4. Cia is a strong, independent female protagonist. Did you base her off of anyone you know?
    You know, I didn't base her off of any one person, but I do think she reflects some of the best traits I see in my female high school voice students.  Most of them are strong and smart and optimistic about the future.  They all have a strong desire to go out in the world and make a difference.  They are awesome and I couldn't be prouder of them, so I hope they see a piece of themselves in Cia.
  5. While you’re writing, are there any books you try to avoid? Do you read within the same genre you’re writing, or do you try to read the complete opposite?
    I read a wide range of genres, but I love mysteries and thrillers.  I often will read a mystery or a thriller that is completely in a different part of the genre than I'm writing in.  Also, I tend to do a lot of re-reading when I write.  A great book sucks you in and makes you want to stop everything in order to finish the story.  That is great for the reader in me, but really bad for my productivity as a writer.  Re-reading allows me to get my story fix, but because I know where the story is going I don't have that desperate need to keep turning the pages and I can put the book down and get to work.
  6. The film rights for THE TESTING have been acquired, who would you like to see cast?
    This is such a hard question because I think it really depends on the script and the vision the director has.  (This is the actress in me talking.)  However, I do think that Sigourney Weaver would make an excellent President Collindar.  I also would love to see Dennis Quaid as Dr. Barnes. (Maybe because I think he has the best smile ever and I'd love to get the opportunity to meet him.)  Emma Watson is my dream Stacia.  I automatically think smart girl when I see her.  Freddie Highmore strikes me as the Tomas type.  As for Cia - there have been lots of names thrown out there, but I'd love to see her as an unknown actress or someone who isn't as well known, yet.  I'd love for the audience to see her and not think of all the other roles she played but think of her as Cia.
  7. If you weren’t an author, what would your ideal career be?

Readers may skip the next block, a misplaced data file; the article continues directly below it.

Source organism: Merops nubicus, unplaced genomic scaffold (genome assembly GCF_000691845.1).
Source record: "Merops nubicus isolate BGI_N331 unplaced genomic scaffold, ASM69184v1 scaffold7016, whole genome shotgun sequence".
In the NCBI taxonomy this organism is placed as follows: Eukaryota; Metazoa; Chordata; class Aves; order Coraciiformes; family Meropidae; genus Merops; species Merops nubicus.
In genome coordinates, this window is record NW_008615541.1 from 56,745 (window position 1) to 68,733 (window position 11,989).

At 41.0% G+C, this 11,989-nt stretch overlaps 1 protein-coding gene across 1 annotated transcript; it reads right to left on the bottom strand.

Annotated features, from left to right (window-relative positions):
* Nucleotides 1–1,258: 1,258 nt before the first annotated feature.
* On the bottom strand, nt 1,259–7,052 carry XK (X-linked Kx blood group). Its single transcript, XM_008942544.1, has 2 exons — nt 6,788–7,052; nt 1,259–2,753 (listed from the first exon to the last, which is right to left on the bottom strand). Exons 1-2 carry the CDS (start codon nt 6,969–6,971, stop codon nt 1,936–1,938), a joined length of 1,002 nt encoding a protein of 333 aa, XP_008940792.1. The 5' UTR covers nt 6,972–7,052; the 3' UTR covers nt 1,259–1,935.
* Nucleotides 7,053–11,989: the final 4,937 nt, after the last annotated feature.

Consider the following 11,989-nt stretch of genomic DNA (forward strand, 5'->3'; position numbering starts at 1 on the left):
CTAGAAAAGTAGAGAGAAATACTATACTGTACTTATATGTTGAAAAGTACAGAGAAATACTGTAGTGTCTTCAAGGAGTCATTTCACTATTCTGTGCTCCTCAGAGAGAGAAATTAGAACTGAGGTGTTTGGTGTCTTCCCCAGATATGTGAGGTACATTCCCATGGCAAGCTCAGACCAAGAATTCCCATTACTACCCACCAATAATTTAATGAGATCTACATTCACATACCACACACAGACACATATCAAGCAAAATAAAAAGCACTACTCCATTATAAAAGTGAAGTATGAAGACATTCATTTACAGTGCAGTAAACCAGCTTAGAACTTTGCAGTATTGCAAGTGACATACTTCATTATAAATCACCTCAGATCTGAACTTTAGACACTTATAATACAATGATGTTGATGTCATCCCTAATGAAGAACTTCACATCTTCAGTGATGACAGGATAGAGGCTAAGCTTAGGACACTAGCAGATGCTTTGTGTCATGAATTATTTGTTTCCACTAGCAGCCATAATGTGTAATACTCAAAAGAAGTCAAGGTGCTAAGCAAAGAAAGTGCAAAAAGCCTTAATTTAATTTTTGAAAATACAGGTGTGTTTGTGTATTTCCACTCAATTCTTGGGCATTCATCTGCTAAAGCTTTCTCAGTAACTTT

A superhero?  Um…I love teaching voice and acting, so I feel like I should say one of those.  But I think I'd love to go back to school for a law degree and then run for Congress.  Which seems insane, but I'd do it if I had more time!
  8. Are you a pantser or a plotter?
    I am a pantser who is jealous of all plotters.
  9. Coffee or tea?
    Tea.  (Unless the coffee has whipped cream on it.)
  10. Favorite show? Movie? Band?
    Orphan Black, The Fugitive (or Die Hard), and oh - this is hard!  Can I go with favorite singer?  Because I'm a total Billy Joel buff! 

Joelle will be at Books Inc. Opera Plaza on January 28th at 7pm where she'll sign books and answer any of your other questions!


And don't forget to enter our celebratory giveaway for a box of ARCs HERE!
 

 

Picture Books (Ages 3-6)

Middle Grade (Ages 8-12)

So many goodies out this week!! I can't wait to check out The Prey by Tom Isbell!



Yes! Rachel Hartman, author of the beautiful, fantastical SERAPHINA is coming to Books Inc. Palo Alto and we're celebrating with a giveaway!

The Deets:
* One lucky winner will receive a package of ARCs!
* Entries must be submitted through the Rafflecopter form.
* Must be 13 or older to enter.
US ONLY
* Prize will be shipped via UPS, PO Box addresses not accepted.
* We are not responsible for any lost, stolen, or damaged packages.

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Bad Magic by Pseudonymous Bosch
Publication Date: September 16th, 2014
Publisher: Little Brown Books for Young Readers
Genre: Action/Adventure, Fantasy

A "magical" new series from Pseudonymous Bosh, the bestselling author of the Secret Series. Magic is BAD. As in fake. Cheesy. Unreal. At least, that's what Clay, who has seen one magic show too many, thinks. When words from his journal appear mysteriously on his school wall as graffiti, he never imagines that magic might be to blame. And when the same graffiti lands him at Earth Ranch, a camp for "troubled" kids on a remote volcanic island, magic is the last thing he expects to find there. But at Earth Ranch, there is one strange surprise after another, until Clay no longer knows what to expect. Is he really talking to a llama? Did he really see a ghost? What is the scary secret hidden in the abandoned library? The only thing he knows for sure is that behind the clouds of vog (volcanic smog), nothing is as it seems. Can he solve the riddle of Earth Ranch before trouble erupts? Elusive author Pseudonymous Bosch introduces an extraordinary new series that will have you believing in the unbelievable.